Sunday, May 4, 2014

Every Day Should Be Melanoma Awareness Day!

The first Monday in May is Melanoma Monday. It is a designated day to create melanoma awareness and to honor those fighting this evil disease and remember those angels whose fight is over. It is a day to wear black, the color for melanoma awareness (and don't let anyone tell you it is a different color, like orange, because they are wrong!). But melanoma awareness doesn't need to just be -- and shouldn't be -- confined to just one day.

As you probably know, my daughter Jaime was diagnosed with melanoma when she was 20 years old. We had never heard of it before the doctor said those three words that started our nightmare ... "Jaime has melanoma." It took her life ... and along with it, most of mine ... 9 years later. Since her death, I have been obsessed with trying to keep other families from the pain that ours has been through. So please bear with me ... I'm going to throw a lot of facts at you, but these facts could save your life or that of someone special to you.

Your best chance of beating melanoma is not getting it in the first place

As horrific as melanoma is, it can, in many cases, be prevented.
  • Be sun smart. 

  • Avoid excessive sun exposure, especially between the hours of 10am - 2pm. Remember that water, snow, and sand reflect damaging UV rays to increase your chances of sunburn.

  • Apply sunscreen with a broad-spectrum (with both UVA and UVB protection) sun-protective factor (SPF) of 15 or higher. Apply 1 oz (a shotglass full) 30 minutes before going out. Reapply every 2 hours, even if it's cloudy (UV rays travel through clouds), or after swimming or sweating.

  • Keep newborns out of the sun. When they are older than 6 months, you can use sunscreen on them. 

  • Seek shade when your shadow is shorter than you are.

  • Slip! Slop! Slap! Wrap!: Slip on clothing, slop on sunscreen, slap on a wide-brimmed hat, and wrap on sunglasses.

  • Examine your skin often and take note of any changing or new moles.

  • NEVER, never, never use indoor tanning beds or sunlamps. According to the World Health Organization, ultraviolet radiation is a proven human carcinogen. First exposure to tanning beds before age 35 increases melanoma risk by 75%. Of the 28 million people using tanning beds in US each year, 2.3 million are teens.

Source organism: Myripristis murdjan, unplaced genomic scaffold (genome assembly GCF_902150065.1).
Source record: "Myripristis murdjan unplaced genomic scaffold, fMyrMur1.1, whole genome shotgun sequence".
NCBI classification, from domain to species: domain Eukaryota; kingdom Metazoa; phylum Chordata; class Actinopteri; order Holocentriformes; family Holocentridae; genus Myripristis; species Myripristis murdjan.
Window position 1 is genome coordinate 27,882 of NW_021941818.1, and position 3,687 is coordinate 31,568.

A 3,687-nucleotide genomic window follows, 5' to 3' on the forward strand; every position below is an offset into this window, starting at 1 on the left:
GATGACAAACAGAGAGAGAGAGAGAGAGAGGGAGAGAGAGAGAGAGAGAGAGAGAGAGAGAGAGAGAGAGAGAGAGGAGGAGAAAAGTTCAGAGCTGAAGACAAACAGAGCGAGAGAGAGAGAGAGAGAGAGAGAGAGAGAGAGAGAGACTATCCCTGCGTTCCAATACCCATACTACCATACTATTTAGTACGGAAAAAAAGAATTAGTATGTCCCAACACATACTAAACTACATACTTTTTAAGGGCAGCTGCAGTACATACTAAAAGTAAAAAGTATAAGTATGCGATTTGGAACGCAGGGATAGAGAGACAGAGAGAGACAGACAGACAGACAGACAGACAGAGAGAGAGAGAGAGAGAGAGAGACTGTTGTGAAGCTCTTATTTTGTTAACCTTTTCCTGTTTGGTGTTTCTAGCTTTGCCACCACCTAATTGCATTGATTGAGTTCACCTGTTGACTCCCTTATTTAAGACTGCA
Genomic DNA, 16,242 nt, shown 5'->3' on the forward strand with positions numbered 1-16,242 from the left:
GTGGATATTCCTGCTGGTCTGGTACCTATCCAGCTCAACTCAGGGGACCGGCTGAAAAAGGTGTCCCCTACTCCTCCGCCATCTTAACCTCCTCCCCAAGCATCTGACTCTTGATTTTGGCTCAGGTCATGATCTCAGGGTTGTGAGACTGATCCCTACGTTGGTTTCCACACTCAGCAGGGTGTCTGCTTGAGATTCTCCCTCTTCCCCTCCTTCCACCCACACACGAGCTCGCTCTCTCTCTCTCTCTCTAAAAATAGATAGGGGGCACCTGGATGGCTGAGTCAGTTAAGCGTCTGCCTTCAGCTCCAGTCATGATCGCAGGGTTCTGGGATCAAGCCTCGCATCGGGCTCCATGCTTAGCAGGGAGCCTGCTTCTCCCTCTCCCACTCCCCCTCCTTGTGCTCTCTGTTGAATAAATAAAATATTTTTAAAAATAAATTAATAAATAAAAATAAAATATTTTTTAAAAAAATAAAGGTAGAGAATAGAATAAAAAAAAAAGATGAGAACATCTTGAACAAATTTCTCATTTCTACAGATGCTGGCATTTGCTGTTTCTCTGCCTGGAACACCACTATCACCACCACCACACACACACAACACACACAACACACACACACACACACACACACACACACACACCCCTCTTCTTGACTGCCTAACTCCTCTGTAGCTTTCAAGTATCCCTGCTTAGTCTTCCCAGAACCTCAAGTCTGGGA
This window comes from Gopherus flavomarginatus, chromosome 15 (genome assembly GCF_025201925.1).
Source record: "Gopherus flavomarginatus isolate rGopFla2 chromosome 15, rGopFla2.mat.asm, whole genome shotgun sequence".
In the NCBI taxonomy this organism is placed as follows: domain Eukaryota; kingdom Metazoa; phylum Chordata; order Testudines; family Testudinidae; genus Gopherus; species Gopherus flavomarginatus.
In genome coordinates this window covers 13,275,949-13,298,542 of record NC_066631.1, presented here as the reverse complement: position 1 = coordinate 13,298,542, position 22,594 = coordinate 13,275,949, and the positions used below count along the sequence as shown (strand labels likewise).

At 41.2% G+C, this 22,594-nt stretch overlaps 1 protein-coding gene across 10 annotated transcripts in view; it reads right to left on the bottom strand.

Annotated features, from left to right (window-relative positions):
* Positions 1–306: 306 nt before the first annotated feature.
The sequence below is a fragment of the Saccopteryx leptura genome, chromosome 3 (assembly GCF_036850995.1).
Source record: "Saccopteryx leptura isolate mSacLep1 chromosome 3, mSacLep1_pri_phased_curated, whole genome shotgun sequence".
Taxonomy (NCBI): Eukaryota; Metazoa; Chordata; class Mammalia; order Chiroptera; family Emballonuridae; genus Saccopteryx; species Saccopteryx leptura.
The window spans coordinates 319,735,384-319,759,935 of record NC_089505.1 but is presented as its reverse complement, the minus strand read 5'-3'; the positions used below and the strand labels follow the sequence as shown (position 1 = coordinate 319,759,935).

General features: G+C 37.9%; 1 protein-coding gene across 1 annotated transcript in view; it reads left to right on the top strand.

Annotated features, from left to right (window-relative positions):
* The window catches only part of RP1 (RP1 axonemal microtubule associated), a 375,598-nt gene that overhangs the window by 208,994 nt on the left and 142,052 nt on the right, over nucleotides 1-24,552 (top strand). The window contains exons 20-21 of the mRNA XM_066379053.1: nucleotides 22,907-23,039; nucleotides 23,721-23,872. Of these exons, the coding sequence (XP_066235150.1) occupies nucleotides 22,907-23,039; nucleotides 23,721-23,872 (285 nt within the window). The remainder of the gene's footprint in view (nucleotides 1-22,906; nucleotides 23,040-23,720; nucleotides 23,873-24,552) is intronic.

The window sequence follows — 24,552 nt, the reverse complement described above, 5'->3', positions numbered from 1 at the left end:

Early detection could save your life


    And if not prevented, it can be caught early, which means it is easier to treat and hopefully stop in its tracks. Know the ABCDEs of melanoma. Unlike all other cancers, melanoma is visible on the skin, making it easier to detect in the early stages. Warning signs of melanoma include changes in size, shape, or color of a mole or appearance of a new growth on the skin. Any mole that itches or bleeds warrants a trip to your physician ASAP. However also be aware that these are only guidelines and melanoma can appear entirely different from the ABCDEs, particularly pediatric melanoma. See your doctor with any skin lesion that concerns you. Monthly skin self-exams and annual skin checks by your doctor are important as well.




       Melanoma facts you should know

      • Melanoma is the most deadly type of cancer of the skin; it's not "JUST" skin cancer.

      • Melanoma is the 5th most common type of new cancer diagnosis in men and the 7th most common in women.

      • Every hour someone in the US dies from melanoma. Jaime’s hour was 1pm, Friday, March 16, 2007. 

      • Although the incidence of most cancers is declining, melanoma diagnoses continue to rise significantly, at a rate faster than that of any of the 7 most common cancers.